Finley: State too messed up to spend COVID windfall
Spending other people's money is the one thing politicians can usually agree on.
But the governing dysfunction is so great in Michigan that our political leaders can't even come together to spend billions of dollars showered on the state by the federal government.
Democratic Gov. Gretchen Whitmer and the Republican-led state Legislature are still stubbornly dug in on allocating $2 billion in COVID-19 relief money that arrived from Washington in December.
Another $5.6 billion is on its way to Lansing from the package Congress just approved. It likely faces the same fate when it arrives.
Twice lawmakers have sent Whitmer bills to spend $652 million of the original money to aid small businesses, help private schools, shore up the unemployment fund and support summer learning programs.
None of those funds were tied to revoking the governor's emergency powers.
Still, she vetoed them both times, saying they weren't negotiated with her office and don't fully reflect her priorities.
The rest of the $2 billion received in December is being held hostage by lawmakers who are demanding it be linked to a revamping of Whitmer's unilateral emergency powers.
They want some clear limits on how those powers are used and for how long. It's a reasonable expectation. But unfortunately, those requirements are not built into the state's emergency law and Whitmer is in no mood to agree to add them now.
Something's got to break before the next big treasure chest of cash arrives from Washington.
Obviously the governor and GOP legislative leaders are incapable of coming to an agreement on their own. Whitmer and Senate Majority Leader Mike Shirkey detest one another, and rarely speak.
Third-party leadership must step in and broker a compromise.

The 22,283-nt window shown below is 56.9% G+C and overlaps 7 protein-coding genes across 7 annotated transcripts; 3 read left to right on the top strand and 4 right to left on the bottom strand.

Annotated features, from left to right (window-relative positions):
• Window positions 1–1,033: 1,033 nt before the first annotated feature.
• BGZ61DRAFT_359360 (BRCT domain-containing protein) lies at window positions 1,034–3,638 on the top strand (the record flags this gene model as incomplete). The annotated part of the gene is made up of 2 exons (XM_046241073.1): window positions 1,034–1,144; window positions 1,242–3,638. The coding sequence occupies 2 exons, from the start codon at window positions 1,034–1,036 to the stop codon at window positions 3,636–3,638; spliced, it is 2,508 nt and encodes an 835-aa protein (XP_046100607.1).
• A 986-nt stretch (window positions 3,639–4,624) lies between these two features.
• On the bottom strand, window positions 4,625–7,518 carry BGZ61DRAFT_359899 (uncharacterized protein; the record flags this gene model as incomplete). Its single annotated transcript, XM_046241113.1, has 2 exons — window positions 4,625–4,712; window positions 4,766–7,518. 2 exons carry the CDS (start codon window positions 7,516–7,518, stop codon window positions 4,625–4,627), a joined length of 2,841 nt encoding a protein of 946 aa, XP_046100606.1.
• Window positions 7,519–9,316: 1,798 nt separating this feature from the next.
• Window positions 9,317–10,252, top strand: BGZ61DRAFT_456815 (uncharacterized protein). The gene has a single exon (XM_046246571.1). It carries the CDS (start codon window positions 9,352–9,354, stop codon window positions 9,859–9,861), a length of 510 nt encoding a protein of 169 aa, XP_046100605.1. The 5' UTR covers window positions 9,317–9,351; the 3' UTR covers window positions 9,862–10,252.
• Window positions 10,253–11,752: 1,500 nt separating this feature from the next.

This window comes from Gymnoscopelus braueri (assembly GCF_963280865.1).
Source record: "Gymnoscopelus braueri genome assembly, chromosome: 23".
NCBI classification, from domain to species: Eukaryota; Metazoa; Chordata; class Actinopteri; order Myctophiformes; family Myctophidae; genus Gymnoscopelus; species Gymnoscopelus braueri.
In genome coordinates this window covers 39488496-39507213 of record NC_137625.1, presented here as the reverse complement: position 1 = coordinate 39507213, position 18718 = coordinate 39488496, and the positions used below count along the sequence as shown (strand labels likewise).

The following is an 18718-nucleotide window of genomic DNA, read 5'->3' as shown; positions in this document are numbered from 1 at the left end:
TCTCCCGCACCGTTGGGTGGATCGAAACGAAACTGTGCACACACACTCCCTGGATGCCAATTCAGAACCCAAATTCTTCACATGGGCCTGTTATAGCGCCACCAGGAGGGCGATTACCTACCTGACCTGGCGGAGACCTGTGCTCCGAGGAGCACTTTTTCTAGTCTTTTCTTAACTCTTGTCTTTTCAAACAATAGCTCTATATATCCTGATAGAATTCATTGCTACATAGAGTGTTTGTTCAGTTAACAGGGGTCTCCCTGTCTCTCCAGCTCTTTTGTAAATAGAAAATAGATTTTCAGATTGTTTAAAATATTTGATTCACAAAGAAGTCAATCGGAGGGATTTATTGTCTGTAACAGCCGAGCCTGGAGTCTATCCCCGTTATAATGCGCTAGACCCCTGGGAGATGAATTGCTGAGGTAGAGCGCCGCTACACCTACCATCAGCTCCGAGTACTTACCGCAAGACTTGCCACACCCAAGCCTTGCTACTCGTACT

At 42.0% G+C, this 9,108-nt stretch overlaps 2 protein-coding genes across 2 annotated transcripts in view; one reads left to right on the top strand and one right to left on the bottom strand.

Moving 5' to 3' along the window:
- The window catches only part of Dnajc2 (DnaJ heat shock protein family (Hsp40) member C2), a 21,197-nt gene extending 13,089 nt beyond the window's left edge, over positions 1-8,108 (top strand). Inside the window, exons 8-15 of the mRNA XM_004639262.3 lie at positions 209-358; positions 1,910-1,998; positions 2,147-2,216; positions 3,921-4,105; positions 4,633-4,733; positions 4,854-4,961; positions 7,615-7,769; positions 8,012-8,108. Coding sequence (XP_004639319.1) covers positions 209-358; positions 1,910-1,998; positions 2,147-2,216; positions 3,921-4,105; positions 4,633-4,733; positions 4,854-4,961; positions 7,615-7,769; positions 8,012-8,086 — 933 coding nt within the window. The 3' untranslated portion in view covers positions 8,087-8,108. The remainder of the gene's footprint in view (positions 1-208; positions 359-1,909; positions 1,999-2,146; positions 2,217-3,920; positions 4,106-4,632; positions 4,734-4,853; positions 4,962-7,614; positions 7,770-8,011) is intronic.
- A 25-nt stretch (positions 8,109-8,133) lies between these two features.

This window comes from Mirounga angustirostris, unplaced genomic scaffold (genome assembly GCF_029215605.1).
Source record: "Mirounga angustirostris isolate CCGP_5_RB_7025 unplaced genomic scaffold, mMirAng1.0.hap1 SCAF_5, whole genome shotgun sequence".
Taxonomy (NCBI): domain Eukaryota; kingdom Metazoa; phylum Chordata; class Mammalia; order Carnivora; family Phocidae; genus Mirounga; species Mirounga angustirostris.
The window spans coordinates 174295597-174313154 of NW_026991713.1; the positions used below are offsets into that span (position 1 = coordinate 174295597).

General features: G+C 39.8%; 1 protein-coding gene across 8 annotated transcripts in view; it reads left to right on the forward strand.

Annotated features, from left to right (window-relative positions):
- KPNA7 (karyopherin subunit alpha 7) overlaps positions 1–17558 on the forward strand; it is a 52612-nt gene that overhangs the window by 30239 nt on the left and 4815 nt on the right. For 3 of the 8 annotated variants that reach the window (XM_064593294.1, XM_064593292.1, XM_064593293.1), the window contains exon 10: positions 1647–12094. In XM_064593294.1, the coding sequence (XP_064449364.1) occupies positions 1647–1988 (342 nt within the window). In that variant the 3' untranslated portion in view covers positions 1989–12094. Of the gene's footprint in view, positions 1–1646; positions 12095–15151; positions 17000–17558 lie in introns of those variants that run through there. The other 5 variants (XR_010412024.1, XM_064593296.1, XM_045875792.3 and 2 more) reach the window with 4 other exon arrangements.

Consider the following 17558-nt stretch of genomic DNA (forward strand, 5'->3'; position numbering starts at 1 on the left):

That usually means the business community. But labor will also likely have to get involved if anything is going to move.
Those who helped elect these folks have to apply some pressure on them to work together.
Whitmer has found the COVID-19 emergency perfectly suited to her governing style. She loathed the idea of working collaboratively with the Republican leaders, and the emergency powers they approved have allowed her to almost completely ignore them.
She's employed every possible stunt to avoid the checks and balances the Legislature is supposed to provide.
The frustration of lawmakers is understandable. Sitting on money Whitmer wants to spend is the only tool they have to reclaim some of the power she's stripped from them.
But the reality remains that the people of Michigan will suffer if the Legislature and governor remain at such intractable loggerheads.
Bringing them together is only going to get harder the closer we get to the 2022 election.
Michigan taxpayers are not going be amused watching their elected officials scrap and squabble while money intended to help them rebound from the damage of the pandemic gathers dust in the state Treasury.
There must be a compromise. And it looks like it will take outside mediators to make it happen.
Sign up for the Nolan Out Loud morning report at detroitnews.com/newsletters.
Watch Finley on DPTV’s “One Detroit” at 7:30 p.m. Thursdays.